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The One Best Exercise to Lower Blood Pressure. It's Not What You Think!

Updated: Apr 9

High blood pressure is a big deal.

Nearly half of all Americans have high blood pressure and about 75% don't even know they have it. It's the leading cause of heart attack and strokes. In fact, cardiovascular disease is the leading cause of death in the US.

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I come from a long line of high blood pressure mavens. Many of my close relatives have had high blood pressure. Luckily, it's a risk factor that can be controlled either through medication or natural means or both.

I've been able to control my BP with exercise (aerobics and resistance training) and diet (plant based). But recently, a new study was published that blew my mind. It has changed how I keep my BP under control.

The Study

The new research was published in August of 2023 in the British Journal of Sports Medicine. The research was a systematic review. In other words, it was a top level science-based research project where the authors combined the results of numerous studies rather than just one.

Here is a quick video from Dr. Jeffrey Peng explaining the research and what it suggests you do to lower your BP.

To say the least, the results shocked me.

The researchers looked at 270 trials between 1990 and 2023 and included 16,000 subjects. They compared how each participant's blood pressure was reduced after following one of five types of exercise:

  • Aerobic exercise, such as cycling, walking and jogging

  • Resistance training, such as lifting weights

  • Combined training (weights and aerobic exercise)

  • High-intensity interval training (HIIT), such as sprint intervals

  • Isometric exercises, such as wall squats.

The BP of all the participants was measured before the study and after participants exercised for at least two weeks. They also took the blood pressure of the control group.

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The Results

After performing a series of exercises for a few weeks the results were as follows:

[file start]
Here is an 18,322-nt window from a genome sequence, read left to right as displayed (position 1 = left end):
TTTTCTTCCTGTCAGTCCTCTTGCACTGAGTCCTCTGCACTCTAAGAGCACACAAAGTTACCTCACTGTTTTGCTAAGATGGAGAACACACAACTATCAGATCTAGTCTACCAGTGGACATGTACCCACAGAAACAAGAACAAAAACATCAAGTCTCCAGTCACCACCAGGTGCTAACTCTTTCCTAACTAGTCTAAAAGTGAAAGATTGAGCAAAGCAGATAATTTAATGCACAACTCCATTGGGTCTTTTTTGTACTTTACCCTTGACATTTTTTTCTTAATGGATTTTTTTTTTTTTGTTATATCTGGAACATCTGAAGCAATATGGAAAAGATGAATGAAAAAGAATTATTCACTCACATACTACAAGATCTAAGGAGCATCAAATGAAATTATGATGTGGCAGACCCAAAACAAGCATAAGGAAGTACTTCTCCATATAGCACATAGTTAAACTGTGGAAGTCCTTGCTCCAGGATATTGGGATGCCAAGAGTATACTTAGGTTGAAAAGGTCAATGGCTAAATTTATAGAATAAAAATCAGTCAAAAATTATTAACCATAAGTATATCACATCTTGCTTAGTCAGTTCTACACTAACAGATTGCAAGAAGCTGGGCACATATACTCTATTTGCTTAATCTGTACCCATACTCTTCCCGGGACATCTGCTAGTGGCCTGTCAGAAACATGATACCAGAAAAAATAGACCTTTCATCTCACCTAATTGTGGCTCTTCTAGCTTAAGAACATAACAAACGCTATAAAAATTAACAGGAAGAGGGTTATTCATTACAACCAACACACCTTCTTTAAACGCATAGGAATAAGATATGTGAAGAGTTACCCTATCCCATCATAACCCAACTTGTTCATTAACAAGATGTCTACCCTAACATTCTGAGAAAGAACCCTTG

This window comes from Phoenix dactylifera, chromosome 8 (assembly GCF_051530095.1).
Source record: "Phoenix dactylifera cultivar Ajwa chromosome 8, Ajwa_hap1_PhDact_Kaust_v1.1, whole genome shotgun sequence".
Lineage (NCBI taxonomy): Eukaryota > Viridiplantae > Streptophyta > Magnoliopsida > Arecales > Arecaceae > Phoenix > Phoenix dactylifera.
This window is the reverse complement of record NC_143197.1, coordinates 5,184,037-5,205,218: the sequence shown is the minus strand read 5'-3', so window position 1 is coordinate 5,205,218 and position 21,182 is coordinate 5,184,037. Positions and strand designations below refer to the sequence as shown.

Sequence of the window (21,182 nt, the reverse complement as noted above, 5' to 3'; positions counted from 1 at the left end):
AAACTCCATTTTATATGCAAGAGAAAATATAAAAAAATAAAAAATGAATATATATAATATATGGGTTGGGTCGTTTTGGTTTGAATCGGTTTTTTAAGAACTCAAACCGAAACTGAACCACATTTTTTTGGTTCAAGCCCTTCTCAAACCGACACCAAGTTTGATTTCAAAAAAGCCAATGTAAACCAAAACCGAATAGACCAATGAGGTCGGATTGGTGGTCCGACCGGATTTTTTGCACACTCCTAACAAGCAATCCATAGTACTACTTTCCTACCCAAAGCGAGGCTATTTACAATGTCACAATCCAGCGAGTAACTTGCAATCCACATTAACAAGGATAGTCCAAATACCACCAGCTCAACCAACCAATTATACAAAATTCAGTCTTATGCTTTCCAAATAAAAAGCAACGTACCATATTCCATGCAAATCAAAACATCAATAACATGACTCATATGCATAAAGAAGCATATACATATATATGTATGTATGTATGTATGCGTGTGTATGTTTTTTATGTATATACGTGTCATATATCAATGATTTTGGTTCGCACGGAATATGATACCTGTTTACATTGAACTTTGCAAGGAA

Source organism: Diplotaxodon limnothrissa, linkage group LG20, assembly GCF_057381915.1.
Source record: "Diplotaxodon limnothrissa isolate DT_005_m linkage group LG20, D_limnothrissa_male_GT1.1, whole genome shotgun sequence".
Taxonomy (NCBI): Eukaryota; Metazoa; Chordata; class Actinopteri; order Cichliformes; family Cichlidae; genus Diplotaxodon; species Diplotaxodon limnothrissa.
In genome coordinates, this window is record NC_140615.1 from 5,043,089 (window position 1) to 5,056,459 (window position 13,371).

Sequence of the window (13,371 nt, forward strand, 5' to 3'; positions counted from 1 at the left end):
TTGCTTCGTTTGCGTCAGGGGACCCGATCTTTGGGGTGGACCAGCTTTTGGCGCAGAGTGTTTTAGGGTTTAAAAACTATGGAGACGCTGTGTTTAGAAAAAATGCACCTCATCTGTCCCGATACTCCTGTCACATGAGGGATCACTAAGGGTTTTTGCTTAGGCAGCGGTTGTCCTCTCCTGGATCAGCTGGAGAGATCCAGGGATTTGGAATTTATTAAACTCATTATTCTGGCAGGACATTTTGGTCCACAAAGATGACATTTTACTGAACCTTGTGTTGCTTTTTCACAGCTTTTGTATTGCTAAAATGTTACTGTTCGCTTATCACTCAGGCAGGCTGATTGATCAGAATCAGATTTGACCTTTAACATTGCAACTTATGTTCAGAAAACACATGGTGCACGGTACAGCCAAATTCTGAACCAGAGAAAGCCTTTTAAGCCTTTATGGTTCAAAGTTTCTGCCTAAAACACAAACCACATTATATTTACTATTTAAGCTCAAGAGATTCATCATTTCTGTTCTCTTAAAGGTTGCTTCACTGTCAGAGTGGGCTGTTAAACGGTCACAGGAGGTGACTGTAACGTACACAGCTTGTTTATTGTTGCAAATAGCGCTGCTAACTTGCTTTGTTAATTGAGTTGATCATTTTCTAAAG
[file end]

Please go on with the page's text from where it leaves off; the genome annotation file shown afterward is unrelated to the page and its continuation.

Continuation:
Keep in mind, all of the exercises worked. All of them decreased both systolic and diastolic blood pressure. Isometric exercise, however, was the best overall at lowering both.

Let me summarize the lowering effect of the exercises for both Systolic BP and Diastolic BP:

Systolic BP Reduction

Isometrics (-8.2)

Combined (-6)

Resistance Training (-4.55)

Aerobics (-4.5)

HIIT (-4)

Diastolic BP Reduction

Isometrics (-4)

Resistance Training (-3)

Combined (-2.5)

Aerobics (-2.5)

HIIT (-2.5)

The researchers even provided a list of the exact exercises performed and how effective each exercise was in reducing BP.

Systolic BP Reduction By Exercise

Wall squat (-10.5)

Leg extension (-10)

Hard grip (-7.1)

Cycling (-6.9)

Running (-6.8)

Combined (-6)

Sprint IT (-5.3)

Resistance (-4.55)

Walking (-2.85)

Diastolic BP Reduction By Exercise

Running (-5.7)

Wall squat (-5.3)

Leg extension (-4.2)

Hand grip (-3.46)

Sprint IT (-3.3)

Cycling (-3.2)

Resistance (-3)

Combined (-2.5)

Walking (-1.4)

Isometrics had a whopping 8.2 overall systolic reduction in BP in just a few weeks and a 4 point reduction in diastolic pressure. These numbers are as good as some BP medications!

The wall squat was the best isometric exercise to lower BP. Followed by leg extensions and hand grips. I'll list a short demonstration video below on how to properly perform the isometric wall squat.